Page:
Tag Archives: Friends of Meager Fortune

The Friends of Meager Fortune by David Adams Richards

I picked up a The Friends of Meager Fortune by David Adams Richards after hearing about it on CBC, and just finished. It’s pretty amazing. Based near where my mother grew up in New Brunswick, in the time when logging was by horse team. The teamsters were incredibly strong men, in so many senses of the word, though uneducated and completely cut off from the urbane existence of those who lived in the mansions and used the furniture constructed of the trees they cut. The story tells of Owen, the brother of a deceased lumber baron, coming home after the war to help the business survive as he carries around the awareness of a prophesy that spells his failure and demise. Though wounded and not the woodsman his brother was, nor as respected by local men except as a war hero, Owen decides to cut and haul out the huge trees on Good Friday Mountain, where no one else had the guts to work because of the steepness of the trails that had to be made and used. The story tells of the kindling of rumors that grow and fester about the man and a young woman of the village whose husband has gone away, how the folks of the town feed their own “inner famine” by condemning and judging others, how corruption enters the camp, and how the kind and simple minded cook, named Meager Fortune, keeps the men alive until their final loads come crashing down. One gets the impression that the story is based on actual events, even in how it leads to the narrator’s origin (not the author) and attempts to understand his heritage. It ends in his wandering through those woods and finding the decayed implements of those lumber operations, and through the graveyard containing the crumbling stones of those who lived and died in that era.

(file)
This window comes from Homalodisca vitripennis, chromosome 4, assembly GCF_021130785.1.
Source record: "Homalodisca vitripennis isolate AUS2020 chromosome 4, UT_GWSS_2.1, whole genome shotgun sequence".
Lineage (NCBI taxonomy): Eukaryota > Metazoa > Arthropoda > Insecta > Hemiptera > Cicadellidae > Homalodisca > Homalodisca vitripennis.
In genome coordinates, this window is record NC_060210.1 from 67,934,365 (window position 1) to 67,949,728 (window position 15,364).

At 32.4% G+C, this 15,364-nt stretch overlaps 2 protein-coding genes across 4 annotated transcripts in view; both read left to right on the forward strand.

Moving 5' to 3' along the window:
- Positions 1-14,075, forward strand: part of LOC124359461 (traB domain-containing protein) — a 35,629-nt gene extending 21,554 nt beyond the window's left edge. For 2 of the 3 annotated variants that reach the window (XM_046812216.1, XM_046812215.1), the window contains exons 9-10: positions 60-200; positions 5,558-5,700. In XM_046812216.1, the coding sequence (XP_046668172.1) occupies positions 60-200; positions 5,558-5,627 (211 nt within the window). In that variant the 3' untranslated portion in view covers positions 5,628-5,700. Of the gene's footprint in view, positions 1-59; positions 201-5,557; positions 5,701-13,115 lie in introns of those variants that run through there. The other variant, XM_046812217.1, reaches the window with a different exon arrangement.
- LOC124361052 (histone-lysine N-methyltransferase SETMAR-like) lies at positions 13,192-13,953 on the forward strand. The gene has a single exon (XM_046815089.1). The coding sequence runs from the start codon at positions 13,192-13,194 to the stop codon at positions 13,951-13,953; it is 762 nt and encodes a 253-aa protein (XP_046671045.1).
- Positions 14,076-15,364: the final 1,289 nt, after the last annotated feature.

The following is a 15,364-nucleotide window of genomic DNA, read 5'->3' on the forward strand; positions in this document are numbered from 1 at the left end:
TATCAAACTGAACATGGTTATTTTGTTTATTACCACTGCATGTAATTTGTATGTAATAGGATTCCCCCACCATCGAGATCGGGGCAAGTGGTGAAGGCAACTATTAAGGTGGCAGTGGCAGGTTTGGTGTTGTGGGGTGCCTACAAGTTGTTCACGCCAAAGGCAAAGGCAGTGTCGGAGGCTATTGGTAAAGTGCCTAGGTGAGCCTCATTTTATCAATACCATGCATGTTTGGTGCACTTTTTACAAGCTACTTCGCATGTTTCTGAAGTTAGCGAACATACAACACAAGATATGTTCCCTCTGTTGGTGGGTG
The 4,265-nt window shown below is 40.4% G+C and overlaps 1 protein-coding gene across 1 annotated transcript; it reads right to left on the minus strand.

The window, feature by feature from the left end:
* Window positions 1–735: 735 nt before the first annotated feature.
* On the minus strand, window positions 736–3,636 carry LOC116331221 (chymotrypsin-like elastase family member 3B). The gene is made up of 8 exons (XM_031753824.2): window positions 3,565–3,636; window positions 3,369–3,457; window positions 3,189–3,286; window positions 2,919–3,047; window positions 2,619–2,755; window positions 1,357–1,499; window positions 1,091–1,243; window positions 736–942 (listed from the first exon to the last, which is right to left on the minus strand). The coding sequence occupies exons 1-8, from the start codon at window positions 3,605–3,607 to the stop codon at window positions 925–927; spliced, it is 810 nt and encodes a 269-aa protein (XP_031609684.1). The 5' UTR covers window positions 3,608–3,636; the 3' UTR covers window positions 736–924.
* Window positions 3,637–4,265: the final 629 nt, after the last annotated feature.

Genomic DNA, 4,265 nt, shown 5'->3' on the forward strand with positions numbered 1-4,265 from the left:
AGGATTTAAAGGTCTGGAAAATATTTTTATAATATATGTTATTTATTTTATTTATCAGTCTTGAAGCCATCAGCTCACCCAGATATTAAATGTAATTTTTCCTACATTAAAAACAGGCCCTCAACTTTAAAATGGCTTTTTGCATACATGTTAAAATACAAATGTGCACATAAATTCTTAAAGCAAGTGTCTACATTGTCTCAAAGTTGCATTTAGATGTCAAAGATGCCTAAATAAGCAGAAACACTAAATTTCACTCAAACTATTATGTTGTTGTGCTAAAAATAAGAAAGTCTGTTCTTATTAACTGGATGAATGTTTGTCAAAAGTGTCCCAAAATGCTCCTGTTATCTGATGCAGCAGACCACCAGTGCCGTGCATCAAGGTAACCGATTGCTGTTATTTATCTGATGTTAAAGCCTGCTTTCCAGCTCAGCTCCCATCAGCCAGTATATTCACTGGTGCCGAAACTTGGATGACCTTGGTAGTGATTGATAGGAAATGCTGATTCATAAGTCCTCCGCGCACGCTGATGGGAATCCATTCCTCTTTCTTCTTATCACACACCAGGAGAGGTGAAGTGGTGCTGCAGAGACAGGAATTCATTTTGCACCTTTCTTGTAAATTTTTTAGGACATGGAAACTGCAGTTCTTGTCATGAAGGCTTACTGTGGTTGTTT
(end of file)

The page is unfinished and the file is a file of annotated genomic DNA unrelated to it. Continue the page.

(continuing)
It’s not romance, not cliche, but a kind of honoring of that way of work, which required a kind of strength that has passed away with those times. At the same time the workings out of the “inner famine” of those seeking importance in the community, revenge, or justification leave a pall on the memory of that life, from which Owen failed to escape.

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Posted by on November 16, 2014 in Culture & Society, Writers & Books


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